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From The Socialist newspaper, 16 June 2000

THE LONDON Socialist Alliance (LSA) is an alliance of different Left organisations with a handful of individual members. It is currently dominated by the Socialist Workers' Party (SWP). On Sunday 11 June around 250 people attended an LSA conference. HANNAH SELL analyses its significance.

Left unity put to the test in London

THE LSA conference was overwhelmingly made up of members of existing Left organisations; the biggest number came from the SWP. Anyone who attended had the right to vote.

The SWP have a reputation as being extremely undemocratic. They are renowned for using 'front' organisations which, whilst they have the token appearance of being politically broad, are actually under the absolute control of the SWP.

They have become involved in the LSA partly to try and overcome this reputation. They keep insisting that they are genuine in their desire to build the LSA as a democratic alliance.

Unfortunately, Sunday's conference showed clearly that the SWP's approach to the LSA is no different to their attitude to any of their previous front organisations.

With the support of some small Left organisations and a few 'Marxist' individuals, the SWP voted to ban parties from selling their paper while canvassing for the LSA. The arguments they put forward were no different to those of the Labour Party right wing when they expelled us (we were then called 'Militant') from the Labour Party.

If the SWP continue down this path the LSA will very quickly suffer the same fate as Arthur Scargill's Socialist Labour Party (SLP). (The SLP is in the process of disintegration because its bureaucratic high-handed approach.)

To be a genuine alliance the LSA would have to be organised on the principle of a united front. This means that it unites the participating forces on a common socialist platform, while allowing organisations, groups and individuals, to uphold their own political positions.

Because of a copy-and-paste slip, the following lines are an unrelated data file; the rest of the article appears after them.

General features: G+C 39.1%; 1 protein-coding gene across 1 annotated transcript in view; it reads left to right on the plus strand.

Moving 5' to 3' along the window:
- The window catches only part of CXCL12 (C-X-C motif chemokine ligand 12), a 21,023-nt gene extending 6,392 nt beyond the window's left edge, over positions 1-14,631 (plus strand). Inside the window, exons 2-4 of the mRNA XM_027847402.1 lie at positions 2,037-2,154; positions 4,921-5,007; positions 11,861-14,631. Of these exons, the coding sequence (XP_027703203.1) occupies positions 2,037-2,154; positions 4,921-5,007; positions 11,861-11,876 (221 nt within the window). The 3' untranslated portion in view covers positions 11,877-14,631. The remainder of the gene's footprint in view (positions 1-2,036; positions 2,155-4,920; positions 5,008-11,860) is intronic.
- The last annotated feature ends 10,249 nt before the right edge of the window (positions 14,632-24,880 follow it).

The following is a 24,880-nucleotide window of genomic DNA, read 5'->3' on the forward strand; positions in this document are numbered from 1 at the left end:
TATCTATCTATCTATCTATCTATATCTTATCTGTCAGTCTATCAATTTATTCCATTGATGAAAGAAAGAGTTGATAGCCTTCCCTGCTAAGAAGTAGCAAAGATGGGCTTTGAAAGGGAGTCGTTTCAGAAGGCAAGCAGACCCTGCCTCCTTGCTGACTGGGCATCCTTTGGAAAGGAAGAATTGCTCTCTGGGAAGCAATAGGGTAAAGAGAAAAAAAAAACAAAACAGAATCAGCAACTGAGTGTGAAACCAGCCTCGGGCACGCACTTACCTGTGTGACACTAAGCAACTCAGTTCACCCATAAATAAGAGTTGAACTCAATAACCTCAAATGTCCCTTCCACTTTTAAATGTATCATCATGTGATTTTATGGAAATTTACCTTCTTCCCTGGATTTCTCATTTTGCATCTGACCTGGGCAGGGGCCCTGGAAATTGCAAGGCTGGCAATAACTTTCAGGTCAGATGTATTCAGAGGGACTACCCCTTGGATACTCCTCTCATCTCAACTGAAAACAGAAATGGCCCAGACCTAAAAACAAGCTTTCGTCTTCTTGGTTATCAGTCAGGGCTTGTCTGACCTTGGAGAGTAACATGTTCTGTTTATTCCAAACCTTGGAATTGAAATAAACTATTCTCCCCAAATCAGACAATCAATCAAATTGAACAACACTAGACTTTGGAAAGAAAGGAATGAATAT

Instead, not only did the conference ban paper selling, it agreed a constitution which virtually obliterates the united front element of the LSA. This will exclude forces that any genuine alliance would aim to involve. For example on the basis of this approach, the LSA will never recruit those socialist young people who are active in the anti-capitalist movement.

The result of the SWP continuing down this road will be that workers and youth moving into struggle completely bypass the LSA.

The rights of organisations

AT THE pre-conference Steering Committee four out of six organisations and parties within the LSA voted to support election guidelines based on Socialist Party proposals. These proposals made it clear that LSA candidates and LSA written material would be based on the "widest possible" consensus in the alliance. Alongside this it also proposed that "all participating parties, organisations and groups have the right to distribute their own material and sell their papers when working under the umbrella of the LSA.

All election candidates standing as part of the LSA have the right to state the name of the organisation they belong to on election material."

The conference opposed these proposals and passed an alternative which stated:

"All participating parties, organisations, groups or individuals have the right to distribute or sell their own material at LSA events, but no such activity will take place while canvassing on behalf of the LSA." (our emphasis)

The conference also agreed that candidates in elections could not state the name of the organisation they belong to on election material. If Socialist Party councillor Ian Page was to stand for the LSA this could result in the ridiculous position that Ian could not say he was a member of the Socialist Party in the leaflet!